But what makes them sometimes hard to connect with via their emotions also makes those who lead from the Head Center wonderful at "gathering, analyzing, and computing information into plans, strategies, and action."* Their ability to collate and synthesize data and think through problems to provide necessary information for the success of a project or event ensures wise choices, careful deliberation, and common benefits for everyone. If creativity is a way of approaching the world and coming up with "new, surprising, valuable" combinations of ideas, our Head Center friends, with their ability to take in information from a wide variety of sources, help us approach the world with curiosity and wonder.
Drew Moser suggests that, in making decisions, what we often lack is "proper understanding, application, and purpose. Consider this:
- Information is purely content.
- Knowledge is content understood.
- Wisdom is understanding applied for what truly matters."
To listen to our heads, whether its our primary center or not, enables us to test various inputs against reality, each other, and our own desires to filter the good from the not-so-great. Frequently, we resort to making expedient, pragmatic, or even ill-advised choices, perhaps because we didn't trust our own instincts, knowledge, or skills. To draw from our Head Center enables us to gain some distance on unconscious motivations, or even slow our roll before rushing to act. To lead with wisdom recognizes that some things actually do require a little more time, while also checking in with our Hearts and Hands to discern how our actions and our connections shape our decisions, and our world. Welcome to your head.
What I Say
If my Heart Center is an overworked muscle (ha!), my Head Center gets the second-best workout. Thoughts and emotions swirl, cycle, and often reinforce one another without pause, leading me to ponder the ol' chicken and egg question: which comes first? Regardless of the answer, I've learned to appreciate my capacity for large amounts of input, recognizing that it's a symptom of my curiosity about the world.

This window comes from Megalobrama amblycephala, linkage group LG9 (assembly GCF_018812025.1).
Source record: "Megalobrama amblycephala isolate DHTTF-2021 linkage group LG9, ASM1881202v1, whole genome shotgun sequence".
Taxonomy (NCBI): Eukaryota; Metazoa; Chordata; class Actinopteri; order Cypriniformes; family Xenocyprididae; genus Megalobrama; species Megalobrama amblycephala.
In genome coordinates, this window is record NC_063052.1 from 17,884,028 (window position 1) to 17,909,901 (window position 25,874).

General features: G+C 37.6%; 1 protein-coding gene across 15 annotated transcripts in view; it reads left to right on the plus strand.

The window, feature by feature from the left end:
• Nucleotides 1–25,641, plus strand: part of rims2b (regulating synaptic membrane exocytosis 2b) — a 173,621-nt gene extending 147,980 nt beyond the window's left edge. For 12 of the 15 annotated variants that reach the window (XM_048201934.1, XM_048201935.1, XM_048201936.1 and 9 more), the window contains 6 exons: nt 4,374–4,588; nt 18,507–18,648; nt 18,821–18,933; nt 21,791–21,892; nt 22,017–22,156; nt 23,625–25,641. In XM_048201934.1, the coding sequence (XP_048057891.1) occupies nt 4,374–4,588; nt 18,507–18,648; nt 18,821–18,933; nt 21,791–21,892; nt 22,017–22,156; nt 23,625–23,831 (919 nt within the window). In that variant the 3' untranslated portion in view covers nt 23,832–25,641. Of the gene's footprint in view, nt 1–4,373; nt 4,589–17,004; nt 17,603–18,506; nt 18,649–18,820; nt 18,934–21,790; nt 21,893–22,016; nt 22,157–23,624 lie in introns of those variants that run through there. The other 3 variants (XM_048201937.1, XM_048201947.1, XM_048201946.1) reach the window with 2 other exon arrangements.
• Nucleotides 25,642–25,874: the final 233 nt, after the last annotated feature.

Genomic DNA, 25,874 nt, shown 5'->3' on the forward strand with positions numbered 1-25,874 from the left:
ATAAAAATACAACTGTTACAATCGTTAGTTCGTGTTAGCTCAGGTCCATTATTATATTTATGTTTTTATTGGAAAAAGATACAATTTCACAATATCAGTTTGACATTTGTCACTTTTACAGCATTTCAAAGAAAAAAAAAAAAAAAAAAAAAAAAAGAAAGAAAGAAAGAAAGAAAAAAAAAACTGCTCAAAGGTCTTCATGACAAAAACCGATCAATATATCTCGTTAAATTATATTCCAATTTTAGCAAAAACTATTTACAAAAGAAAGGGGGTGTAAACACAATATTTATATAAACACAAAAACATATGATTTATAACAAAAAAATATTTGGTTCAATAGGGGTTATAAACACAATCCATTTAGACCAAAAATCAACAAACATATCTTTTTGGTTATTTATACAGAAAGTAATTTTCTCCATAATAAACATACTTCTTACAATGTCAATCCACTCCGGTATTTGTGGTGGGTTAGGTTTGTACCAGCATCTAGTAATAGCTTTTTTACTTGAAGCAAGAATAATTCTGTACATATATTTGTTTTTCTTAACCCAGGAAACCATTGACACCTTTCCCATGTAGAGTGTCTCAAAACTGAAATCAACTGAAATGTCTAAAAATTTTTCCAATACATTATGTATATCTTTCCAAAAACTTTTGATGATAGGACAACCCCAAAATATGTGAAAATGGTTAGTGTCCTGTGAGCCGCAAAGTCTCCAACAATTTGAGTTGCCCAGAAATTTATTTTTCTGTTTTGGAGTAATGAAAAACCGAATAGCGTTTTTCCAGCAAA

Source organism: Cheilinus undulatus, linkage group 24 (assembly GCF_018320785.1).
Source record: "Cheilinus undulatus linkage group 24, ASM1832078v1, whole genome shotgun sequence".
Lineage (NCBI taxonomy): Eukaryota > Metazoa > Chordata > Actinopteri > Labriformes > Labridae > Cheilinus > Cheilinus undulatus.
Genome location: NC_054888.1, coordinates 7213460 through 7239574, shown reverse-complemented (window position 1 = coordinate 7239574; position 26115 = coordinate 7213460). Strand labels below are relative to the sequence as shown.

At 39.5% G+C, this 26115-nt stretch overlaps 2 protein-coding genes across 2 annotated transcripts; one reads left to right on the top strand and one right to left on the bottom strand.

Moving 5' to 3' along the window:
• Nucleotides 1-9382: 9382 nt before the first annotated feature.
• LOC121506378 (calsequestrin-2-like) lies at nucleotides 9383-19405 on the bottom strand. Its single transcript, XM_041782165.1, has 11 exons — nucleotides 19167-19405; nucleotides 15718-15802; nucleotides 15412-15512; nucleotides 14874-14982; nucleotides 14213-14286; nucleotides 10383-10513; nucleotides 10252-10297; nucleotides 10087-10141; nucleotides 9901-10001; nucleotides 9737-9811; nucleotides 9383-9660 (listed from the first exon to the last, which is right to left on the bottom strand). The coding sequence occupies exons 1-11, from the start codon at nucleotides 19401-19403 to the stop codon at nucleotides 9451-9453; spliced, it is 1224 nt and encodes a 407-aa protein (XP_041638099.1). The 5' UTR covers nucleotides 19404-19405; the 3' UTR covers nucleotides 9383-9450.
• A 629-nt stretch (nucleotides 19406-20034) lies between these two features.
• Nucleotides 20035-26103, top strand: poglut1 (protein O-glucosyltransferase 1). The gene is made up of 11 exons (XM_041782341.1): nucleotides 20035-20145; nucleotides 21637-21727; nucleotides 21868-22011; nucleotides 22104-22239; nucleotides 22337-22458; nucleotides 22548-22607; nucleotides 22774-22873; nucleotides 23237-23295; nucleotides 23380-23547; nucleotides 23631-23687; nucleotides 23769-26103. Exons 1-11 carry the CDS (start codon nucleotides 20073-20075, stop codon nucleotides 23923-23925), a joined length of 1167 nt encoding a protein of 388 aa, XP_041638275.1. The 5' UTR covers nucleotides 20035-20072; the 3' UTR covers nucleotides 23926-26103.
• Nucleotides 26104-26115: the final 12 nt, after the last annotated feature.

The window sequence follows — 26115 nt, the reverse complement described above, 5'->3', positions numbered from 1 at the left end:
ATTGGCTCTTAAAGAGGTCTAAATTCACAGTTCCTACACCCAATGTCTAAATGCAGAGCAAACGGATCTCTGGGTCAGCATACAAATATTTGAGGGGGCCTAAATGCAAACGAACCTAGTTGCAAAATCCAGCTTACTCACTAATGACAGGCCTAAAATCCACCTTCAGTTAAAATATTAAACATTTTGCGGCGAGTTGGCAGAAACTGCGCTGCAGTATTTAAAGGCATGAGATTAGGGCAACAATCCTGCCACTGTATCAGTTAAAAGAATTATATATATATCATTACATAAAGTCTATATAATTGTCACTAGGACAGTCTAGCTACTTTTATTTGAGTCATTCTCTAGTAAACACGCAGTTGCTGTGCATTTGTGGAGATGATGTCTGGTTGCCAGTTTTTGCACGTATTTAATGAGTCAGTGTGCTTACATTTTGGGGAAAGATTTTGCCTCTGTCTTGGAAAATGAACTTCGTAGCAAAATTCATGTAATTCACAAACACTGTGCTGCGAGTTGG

I have often struggled with depression throughout my life, and one of the things I've learned about those ebbs and flows is that, for me, curiosity is a sign of health. When I want to know and understand the world around me, that means I'm coming back to myself. Pairing my knowledge about various topics with my cat-whisker ability to read emotions enables me to listen well and provide thoughtful feedback to others, building valuable connections across a wide network of relationships. I'm pretty chuffed about that, I have to say.
What's It All Mean?
So, to recap, leading with Head Intelligence includes:
- possessing a high capacity for analyzing & perceiving information
- recognizing a hyper-reliance on dispassionate analysis and rational reasoning
- recognizing when it leads to "analysis paralysis"
- understanding that anxiety & stress manifest as fear
So, if you or someone else in your life has wanted to gain clarity on personal thinking skills, or making better decisions, well, this takes some time and practice. Usually, if we're frustrated with our decisions, it's because the results of those decisions didn't match up with what we expected to happen. Sometimes those results are easily adjusted, such as returning a wrong size or requesting a redo. Other times, those results backfire a lot more: perhaps a financial investment went awry, or a relationship fell apart.
One tactic I've tried recently focuses on keeping a decision journal: making notes of your thoughts, data, expectations, and later, results, to gauge how well you understood your options at the time, and how the decision turned out. One thing that has especially helped me is to project various scenarios for how this decision could go, ranging from the perfect ideal to absolute shit. I find this so helpful to gain a clearer picture of the consequences I'm willing to deal with, and to pre-feel the less-happy emotions around the outcomes I'd rather not happen. A decision journal provides a way to stay clear on actual options before us, and helps avoid revising history in our favor later, ensuring we don't repeat the same mistakes again.
Here's an article and template from Shane Parrish at Farnham Street about the decision journal, and you can also check out my Notion template that I've adapted for my own use. Let me know how it goes.
Above all, here's what I hope you take away from today:
A Healthy Head Intelligence reminds us to gather and analyze information, trust our cognitive abilities, and cultivate creativity in our decisions.
I love learning about deep backgrounds to everyday things, like the ethnography of food, and how recipes came about and become embedded within communities and cultures. Tori Avey does a great job with that, and every single recipe I've ever tried is amaze-balls.
Rediscovering a love for ginger ale, specifically, Canada Dry Zero Sugar Ginger Ale. Hey, it's the little things in life, y'know?